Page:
If at First You Don’t Succeed, Tweet, Tweet Again

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Twitter is essential to any blogging marketing plan. In fact, most bloggers stick to the following strict Twitter marketing routine:

*Write amazing, informative blog (points for bringing the funny — appropriately, at least).

*Tweet aforementioned brilliant blog.

*Watch said tweet get lost in a sea of other tweets.

*Question this tried-and-true method but proceed with it the next day anyway.

So if we all do this while still wondering if it’s working, what’s a blogger/tweeter to do? Why, tweet again, of course.

Twitter isn’t really “set it and forget it” marketing. The chatty, chirpy social media platform takes time and needs to be checked on throughout the day. Some research of Bit.ly backs this up. The company found that 3 hours after a blog link has been posted, traffic to the blog and the tweet itself are practically non-existent. On its blog in September, Bit.ly explained the phenomenon of the short “half-life” of a tweeted link.

“We can evaluate the persistence of the link by calculating what we’re calling the ‘half-life:’ the amount of time at which this link will receive half of the clicks it will ever receive after it’s reached its peak,” Bit.ly writes.

As usual, it’s our collective lack of attention span that accounts for the 3-hour life and death of tweetable links.

So thank heavens for second chances. The new Twitter marketing norm suggests that you post links in tweetss to new blog posts but then post another link to the same blog later in the day. But why stop there? If an older post from last month, for example, didn’t really rope in the readers, why not tweet it again? Can’t hurt — and, according to Search Engine Land, the life span of a blog increases the more it’s promoted.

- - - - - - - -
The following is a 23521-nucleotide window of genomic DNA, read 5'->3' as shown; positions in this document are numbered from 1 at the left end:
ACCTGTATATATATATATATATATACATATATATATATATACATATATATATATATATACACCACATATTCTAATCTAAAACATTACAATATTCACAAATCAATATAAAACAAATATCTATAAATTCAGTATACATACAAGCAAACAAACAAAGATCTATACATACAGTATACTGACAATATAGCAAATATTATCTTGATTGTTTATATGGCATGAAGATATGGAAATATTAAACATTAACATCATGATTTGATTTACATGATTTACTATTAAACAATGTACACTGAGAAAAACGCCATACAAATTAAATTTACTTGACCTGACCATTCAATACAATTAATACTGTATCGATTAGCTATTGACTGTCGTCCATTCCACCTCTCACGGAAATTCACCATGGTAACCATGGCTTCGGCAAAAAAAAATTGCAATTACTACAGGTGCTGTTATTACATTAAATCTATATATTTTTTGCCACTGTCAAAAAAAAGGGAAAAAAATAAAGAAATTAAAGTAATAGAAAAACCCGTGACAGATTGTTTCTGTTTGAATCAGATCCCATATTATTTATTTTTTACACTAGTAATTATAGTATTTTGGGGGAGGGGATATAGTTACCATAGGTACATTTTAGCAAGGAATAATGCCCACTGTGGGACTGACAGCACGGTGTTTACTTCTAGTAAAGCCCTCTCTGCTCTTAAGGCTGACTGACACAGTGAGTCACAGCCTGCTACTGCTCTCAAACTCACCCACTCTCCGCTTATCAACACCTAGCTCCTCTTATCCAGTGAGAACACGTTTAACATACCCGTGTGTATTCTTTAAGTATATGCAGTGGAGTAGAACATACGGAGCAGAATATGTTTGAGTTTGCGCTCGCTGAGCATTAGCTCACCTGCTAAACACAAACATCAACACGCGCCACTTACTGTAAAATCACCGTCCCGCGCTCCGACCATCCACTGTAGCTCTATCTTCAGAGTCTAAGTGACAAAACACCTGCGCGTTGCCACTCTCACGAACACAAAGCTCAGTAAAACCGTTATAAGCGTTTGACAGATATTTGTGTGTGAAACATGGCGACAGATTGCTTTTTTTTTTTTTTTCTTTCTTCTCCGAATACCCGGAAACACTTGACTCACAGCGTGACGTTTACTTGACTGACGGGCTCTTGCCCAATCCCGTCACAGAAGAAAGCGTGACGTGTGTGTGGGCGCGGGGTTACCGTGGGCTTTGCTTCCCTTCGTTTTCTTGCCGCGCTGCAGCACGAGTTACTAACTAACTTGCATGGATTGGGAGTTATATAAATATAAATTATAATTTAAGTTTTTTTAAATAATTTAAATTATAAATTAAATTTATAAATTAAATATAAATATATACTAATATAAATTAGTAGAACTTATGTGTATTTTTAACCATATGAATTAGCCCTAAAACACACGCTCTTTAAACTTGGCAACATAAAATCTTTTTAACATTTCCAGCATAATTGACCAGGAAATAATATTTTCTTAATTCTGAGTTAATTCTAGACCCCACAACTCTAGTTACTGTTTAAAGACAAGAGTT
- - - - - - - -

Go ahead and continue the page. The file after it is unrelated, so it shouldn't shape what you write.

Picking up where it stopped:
“On our @sengineland Twitter account, we tweet a story as soon as it’s posted. However, many of our Twitter followers might easily miss this, if they’re not online, busy and so on. That’s why we schedule a ‘second chance’ tweet for most major stories to go out a few hours after they originally get tweeted,” Search Engine Land’s Danny Sullivan writes. “Typically, we receive about 50 percent more traffic from Twitter from our second chance tweets as from the original ones. In other words, by simply tweeting a story again, some hours after the ‘half-life’ of the original tweet has expired, we pick up 50 percent of the traffic that the original tweet generated.”
So who cares if they read you the first time? Get out there and tweet it again! And speaking of Twitter, follow us on the little bird right here.

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